PRS
Social Policy

How Rent Smart Wales can create a Welsh PRS that works for all

Whether they are to blame for holding too much of the country’s housing stock, further regulation in the quest for extra votes, or additional tax measures, landlords have long been an easy target for policymakers, writes Ben Beadle.

With the Welsh Parliamentary elections only weeks away, landlords have the chance to reform a government organisation that embodies all these principles by making their voice heard. The organisation I’m referring to is, of course, Rent Smart Wales (RSW), the central licensing authority run in collaboration with 22 Welsh Local Authorities.

After the passage of the Housing (Wales) Act 2014, the following year saw the creation of the nation’s “single licensing authority” for private landlords and letting agents. To legally let your property in the private rented sector, you must be registered with RSW. If you practice property management, you must pass a series of intensive training courses (and meet ‘fit and proper person’ requirements) to do so.

This, in itself, is not controversial. However, while it wields prosecutorial powers and regulates over 100,000 landlords, 5,000 agents, and 209,000 PRS households in Wales, RSW lacks a significant degree of accountability, transparency, and guidance. In turn, it means many local licensing schemes now subject some landlords to duplication of tests and fees.

The NRLA explored this issue in our recently released report Rent Smart Wales: The Accountability Gap. We decided to highlight this because, unbelievably, nobody else had addressed these concerns.  Although it has operated for five years and enforces legal standards, there had not been a Welsh Government-commissioned evaluation of the RSW’s approach. There is no public annual report nor direct scrutiny from the Senedd. There is no ministerial accountability because the “political leadership” for RSW has been outsourced to Cardiff Council, who administer RSW.

This is strange as it makes RSW far less accountable than a local licensing scheme. First, it means that  if all members in the Senedd and all councillors outside Cardiff were Conservative, so long as Labour lead Cardiff Council, they can use devolved Welsh parliamentary powers to operate this scheme.   Whereas a local licensing scheme must be decided by the council cabinet, consulted on, and voted through by the local authority, RSW can decide to change licence conditions at will. There is a stakeholder group, which includes the NRLA, that was consulted but there was no official response to the submissions, and it does not have a formal role. Second, there is a lack of clarity over what constitutes a political and operational decision, and whether decisions are made by officials or the councillor appointed by the Leader of Cardiff Council.

The same committee that recommended the creation of a body like RSW in 2011 also said the Welsh Government should publish a strategy for the PRS. Ten years on, this still hasn’t appeared.

Aside from creative general market uncertainty across the PRS, this lack of strategic direction inhibits the growth of a PRS which works in the interests of both landlords and tenants.

We believe this impacts the underperformance of RSW. In the absence of a central, guiding plan from the WelshGovernment, RSW have had to interpret what their mission to improve the PRS looks like. One consequence has been that licence conditions now make it tougher for landlords to run their business.Moreover the bulk of enforcement action focusses on bureaucratic compliance with RSW rather than tackling criminal landlords,  substandard housing, and the running of a seven figure surplus.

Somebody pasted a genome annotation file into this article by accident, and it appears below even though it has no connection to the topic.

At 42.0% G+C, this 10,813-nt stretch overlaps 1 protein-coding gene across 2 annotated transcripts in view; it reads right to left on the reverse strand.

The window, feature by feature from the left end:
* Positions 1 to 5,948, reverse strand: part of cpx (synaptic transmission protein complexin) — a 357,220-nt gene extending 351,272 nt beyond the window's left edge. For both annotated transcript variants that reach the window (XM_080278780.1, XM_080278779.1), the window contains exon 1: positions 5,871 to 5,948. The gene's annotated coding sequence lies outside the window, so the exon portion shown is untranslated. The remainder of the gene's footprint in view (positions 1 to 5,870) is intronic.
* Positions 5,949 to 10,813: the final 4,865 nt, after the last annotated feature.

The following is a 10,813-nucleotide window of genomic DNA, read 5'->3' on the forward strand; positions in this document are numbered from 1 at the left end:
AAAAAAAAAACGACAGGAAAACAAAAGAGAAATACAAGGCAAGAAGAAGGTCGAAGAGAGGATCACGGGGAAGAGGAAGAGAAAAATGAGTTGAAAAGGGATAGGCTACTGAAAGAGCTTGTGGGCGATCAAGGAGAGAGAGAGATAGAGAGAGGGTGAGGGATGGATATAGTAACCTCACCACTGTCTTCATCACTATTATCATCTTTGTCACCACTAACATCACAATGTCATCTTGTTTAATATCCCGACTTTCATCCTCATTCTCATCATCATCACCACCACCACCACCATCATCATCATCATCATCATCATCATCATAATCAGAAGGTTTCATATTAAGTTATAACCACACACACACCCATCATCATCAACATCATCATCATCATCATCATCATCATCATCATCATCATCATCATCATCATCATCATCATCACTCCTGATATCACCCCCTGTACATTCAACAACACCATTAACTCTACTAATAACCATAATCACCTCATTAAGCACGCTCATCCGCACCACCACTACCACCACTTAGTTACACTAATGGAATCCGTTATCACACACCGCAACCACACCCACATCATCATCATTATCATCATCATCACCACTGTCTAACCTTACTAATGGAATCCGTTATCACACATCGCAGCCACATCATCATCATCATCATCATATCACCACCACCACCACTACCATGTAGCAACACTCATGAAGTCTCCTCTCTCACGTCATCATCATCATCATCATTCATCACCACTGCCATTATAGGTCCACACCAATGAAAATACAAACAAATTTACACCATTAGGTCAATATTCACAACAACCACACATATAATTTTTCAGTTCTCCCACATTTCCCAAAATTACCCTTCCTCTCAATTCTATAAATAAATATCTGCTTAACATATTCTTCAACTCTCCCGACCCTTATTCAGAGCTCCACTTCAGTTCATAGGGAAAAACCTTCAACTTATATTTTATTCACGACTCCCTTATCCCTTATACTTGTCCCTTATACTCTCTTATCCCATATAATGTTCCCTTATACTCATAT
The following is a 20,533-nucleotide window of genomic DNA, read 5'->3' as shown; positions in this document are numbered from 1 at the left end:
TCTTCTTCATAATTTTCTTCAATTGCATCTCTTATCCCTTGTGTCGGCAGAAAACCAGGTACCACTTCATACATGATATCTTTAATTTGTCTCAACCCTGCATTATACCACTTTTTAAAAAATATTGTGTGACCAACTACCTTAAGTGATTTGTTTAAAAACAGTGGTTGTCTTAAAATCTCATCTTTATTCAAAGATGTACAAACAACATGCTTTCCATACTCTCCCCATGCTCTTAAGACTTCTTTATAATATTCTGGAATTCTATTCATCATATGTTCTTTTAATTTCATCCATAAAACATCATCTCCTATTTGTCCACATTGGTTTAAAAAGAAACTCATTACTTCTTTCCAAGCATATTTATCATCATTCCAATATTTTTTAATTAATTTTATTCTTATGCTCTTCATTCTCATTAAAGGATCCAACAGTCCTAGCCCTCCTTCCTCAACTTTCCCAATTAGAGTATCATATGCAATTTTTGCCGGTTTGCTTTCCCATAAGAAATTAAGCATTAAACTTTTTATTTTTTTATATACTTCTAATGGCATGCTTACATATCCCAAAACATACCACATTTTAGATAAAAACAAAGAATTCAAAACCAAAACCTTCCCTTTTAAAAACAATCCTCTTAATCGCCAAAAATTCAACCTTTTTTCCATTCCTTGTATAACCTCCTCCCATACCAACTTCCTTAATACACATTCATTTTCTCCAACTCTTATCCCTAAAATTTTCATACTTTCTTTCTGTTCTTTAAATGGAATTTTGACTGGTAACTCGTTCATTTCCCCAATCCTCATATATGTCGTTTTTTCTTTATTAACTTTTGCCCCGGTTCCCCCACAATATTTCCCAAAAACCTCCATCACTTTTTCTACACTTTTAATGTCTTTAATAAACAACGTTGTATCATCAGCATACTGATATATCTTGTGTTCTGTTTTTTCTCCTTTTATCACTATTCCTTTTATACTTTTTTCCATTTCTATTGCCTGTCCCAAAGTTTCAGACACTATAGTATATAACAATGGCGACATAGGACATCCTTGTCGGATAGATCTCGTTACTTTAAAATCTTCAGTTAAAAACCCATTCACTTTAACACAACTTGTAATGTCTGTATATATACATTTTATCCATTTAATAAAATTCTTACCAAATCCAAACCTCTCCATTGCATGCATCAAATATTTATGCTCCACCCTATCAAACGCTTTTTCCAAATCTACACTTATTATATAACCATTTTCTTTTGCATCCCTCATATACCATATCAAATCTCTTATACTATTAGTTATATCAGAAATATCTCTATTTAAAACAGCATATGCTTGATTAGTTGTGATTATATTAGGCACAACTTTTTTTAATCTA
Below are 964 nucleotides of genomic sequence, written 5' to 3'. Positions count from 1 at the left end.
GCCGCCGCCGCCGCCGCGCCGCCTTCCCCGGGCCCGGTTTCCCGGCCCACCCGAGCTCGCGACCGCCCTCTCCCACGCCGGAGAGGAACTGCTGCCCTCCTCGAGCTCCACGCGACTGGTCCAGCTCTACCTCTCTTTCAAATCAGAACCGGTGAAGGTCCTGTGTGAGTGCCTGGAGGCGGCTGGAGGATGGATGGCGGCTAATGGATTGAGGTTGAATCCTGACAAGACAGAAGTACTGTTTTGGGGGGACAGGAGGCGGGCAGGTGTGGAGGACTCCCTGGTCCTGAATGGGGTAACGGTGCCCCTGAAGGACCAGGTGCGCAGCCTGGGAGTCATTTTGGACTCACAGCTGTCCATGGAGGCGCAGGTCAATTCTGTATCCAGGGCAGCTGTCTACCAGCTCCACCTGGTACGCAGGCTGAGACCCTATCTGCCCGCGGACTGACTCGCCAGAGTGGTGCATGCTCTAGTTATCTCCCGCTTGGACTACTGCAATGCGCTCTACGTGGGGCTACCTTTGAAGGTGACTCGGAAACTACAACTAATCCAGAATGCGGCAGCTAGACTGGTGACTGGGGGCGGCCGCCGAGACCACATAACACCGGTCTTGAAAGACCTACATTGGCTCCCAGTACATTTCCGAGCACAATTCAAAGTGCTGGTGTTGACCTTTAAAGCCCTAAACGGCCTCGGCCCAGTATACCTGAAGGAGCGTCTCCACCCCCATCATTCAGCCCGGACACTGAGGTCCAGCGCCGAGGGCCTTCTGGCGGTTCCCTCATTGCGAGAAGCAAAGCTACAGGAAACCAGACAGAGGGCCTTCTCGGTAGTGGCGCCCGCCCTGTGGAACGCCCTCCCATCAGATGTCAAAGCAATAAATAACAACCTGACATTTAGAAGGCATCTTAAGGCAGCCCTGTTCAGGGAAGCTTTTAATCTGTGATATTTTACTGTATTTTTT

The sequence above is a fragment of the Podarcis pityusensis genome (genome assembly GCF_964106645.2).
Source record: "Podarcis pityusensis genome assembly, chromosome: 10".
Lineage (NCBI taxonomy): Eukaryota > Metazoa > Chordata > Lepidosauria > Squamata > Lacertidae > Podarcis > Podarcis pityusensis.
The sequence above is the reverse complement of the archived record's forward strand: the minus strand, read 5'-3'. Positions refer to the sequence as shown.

To summarise the schemes’ requirements, they ask landlords of homes of multiple occupation (HMOs) to undergo another licensing process that duplicates requirements and costs far more than RSW does. Essentially, a second levy to let. So, despite fulfilling their national obligations, HMO landlords must also do the same on a local level. This additional licensing is in place in half of Wales’ 22 councils. We agree that HMOs need extra safety standards, and these should be reflected in rules that govern landlord activity such as in a licence.

One of our manifesto calls is to streamline licensing. We believe streamlining licensing without compromising on standards is a fair way to end this disjointed licensing system in Wales. Extra requirements for HMO landlords can be incorporated into forthcoming standards and the existing RSW infrastructure. This will also provide an opportunity for policymakers to investigate how to make RSW more accountable, work better for landlords and tenants, and end the practice of making “cash-cows” out of the former. 

The NRLA strives to make renting better for landlords and tenants, and as our proposals demonstrate, we advocate policies that we believe will make the rented sector work for all – landlords and renters alike. We appreciate the support of the Welsh Conservatives for our RSW report and concerns about the issues facing landlords during the pandemic.

The last year has been an extremely difficult period for landlords and tenants as both are left to incur debts as government help remains absent, with the inevitable consequences still looming. Once policymakers solve this problem, we believe the next priority should befixing the accountability gap in RSW and stopping the local licensing discrepancy in Wales. We can only begin to fix the housing crisis and improve the PRS when all sides realise landlords must be part of the solution. We believe our proposals achieve this and landlords should raise these proposals with their candidates across the country. 


Ben Beadle is the Chief Executive of the National Residential Landlords Association (NRLA).